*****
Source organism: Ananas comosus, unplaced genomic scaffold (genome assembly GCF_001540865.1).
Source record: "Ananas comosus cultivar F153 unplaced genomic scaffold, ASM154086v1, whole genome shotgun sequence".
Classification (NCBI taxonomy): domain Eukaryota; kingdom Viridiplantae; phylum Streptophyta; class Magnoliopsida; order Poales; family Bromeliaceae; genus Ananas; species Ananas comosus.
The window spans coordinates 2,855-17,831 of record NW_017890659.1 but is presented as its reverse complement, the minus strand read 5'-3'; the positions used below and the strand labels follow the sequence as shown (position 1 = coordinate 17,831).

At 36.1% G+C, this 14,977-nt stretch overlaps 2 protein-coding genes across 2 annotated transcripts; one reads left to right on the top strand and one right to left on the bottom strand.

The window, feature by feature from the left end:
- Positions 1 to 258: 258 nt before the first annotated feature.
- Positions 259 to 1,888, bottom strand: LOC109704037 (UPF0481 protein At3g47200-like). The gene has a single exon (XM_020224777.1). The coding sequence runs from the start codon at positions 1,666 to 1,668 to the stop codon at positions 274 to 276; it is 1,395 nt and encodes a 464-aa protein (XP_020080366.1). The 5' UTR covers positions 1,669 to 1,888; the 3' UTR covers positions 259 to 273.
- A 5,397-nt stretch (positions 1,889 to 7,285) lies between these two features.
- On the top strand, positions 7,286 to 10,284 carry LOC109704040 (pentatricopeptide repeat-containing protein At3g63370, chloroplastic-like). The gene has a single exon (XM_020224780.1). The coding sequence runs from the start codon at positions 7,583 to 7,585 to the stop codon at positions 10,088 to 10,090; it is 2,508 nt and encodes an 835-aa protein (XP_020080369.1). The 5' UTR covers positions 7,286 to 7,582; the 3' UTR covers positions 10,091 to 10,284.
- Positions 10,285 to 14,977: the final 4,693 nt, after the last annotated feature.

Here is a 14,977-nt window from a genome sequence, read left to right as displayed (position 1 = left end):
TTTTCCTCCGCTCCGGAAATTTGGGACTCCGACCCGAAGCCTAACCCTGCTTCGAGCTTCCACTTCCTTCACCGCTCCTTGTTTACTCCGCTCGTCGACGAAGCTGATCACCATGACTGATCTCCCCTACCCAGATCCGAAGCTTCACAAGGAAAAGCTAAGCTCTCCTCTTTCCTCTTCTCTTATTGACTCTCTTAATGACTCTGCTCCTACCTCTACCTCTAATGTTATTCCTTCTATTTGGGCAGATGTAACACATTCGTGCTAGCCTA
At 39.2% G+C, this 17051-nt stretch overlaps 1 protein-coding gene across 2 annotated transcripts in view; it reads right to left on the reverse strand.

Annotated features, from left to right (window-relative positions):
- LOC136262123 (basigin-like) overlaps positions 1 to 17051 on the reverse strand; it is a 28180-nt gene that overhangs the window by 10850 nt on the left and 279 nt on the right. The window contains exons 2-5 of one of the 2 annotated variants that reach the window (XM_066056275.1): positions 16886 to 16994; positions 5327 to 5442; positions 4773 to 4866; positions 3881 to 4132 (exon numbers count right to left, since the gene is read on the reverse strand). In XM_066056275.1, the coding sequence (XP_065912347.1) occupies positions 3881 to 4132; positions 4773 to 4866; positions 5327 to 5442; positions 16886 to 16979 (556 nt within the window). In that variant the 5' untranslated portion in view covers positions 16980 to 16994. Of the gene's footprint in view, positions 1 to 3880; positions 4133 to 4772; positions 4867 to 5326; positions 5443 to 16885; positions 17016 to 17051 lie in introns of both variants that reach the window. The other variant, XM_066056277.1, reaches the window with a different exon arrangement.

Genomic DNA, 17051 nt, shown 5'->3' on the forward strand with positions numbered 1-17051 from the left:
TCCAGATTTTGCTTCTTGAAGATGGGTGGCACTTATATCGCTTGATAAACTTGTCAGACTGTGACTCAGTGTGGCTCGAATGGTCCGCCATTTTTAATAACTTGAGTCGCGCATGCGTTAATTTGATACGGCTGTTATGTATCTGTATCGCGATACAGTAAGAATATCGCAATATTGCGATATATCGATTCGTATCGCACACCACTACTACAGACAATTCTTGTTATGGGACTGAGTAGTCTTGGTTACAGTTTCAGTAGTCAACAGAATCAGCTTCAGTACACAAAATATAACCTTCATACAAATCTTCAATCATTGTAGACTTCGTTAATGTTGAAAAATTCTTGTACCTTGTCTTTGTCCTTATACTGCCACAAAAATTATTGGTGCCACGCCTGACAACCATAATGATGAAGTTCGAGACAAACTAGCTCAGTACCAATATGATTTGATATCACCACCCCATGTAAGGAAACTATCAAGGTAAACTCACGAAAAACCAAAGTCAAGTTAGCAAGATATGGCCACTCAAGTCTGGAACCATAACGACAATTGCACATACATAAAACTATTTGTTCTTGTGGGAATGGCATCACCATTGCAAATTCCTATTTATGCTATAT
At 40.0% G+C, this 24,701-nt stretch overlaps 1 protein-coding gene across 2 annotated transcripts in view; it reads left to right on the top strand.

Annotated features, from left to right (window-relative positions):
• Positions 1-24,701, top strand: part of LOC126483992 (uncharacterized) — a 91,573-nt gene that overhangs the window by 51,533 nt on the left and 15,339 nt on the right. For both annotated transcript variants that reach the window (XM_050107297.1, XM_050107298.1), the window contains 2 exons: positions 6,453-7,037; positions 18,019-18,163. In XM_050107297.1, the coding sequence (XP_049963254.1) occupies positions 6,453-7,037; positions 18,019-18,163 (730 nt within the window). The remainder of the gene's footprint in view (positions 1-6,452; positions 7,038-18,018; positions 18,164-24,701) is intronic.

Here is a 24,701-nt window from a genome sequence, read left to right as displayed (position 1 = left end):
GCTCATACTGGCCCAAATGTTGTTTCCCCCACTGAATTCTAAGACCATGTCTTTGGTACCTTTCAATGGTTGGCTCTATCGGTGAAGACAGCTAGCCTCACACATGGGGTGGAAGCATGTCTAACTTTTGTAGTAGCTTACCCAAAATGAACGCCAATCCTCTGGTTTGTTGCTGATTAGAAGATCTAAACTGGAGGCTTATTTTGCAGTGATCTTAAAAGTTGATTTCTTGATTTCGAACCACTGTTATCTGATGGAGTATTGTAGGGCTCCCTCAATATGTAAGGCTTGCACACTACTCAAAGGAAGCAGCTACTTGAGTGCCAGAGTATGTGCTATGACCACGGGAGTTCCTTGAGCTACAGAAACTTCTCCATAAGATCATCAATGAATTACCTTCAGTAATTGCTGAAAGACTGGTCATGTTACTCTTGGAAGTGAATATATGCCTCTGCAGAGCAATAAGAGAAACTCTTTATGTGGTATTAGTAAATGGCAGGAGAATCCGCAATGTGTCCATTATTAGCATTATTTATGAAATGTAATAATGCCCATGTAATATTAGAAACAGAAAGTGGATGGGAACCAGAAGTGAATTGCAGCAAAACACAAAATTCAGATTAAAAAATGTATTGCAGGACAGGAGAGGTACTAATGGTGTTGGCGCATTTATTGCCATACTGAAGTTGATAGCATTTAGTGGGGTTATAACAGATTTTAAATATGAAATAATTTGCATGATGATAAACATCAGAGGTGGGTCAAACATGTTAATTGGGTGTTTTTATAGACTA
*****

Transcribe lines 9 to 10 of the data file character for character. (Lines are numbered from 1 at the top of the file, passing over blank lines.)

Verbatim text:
- A 5,397-nt stretch (positions 1,889 to 7,285) lies between these two features.
- On the top strand, positions 7,286 to 10,284 carry LOC109704040 (pentatricopeptide repeat-containing protein At3g63370, chloroplastic-like). The gene has a single exon (XM_020224780.1). The coding sequence runs from the start codon at positions 7,583 to 7,585 to the stop codon at positions 10,088 to 10,090; it is 2,508 nt and encodes an 835-aa protein (XP_020080369.1). The 5' UTR covers positions 7,286 to 7,582; the 3' UTR covers positions 10,091 to 10,284.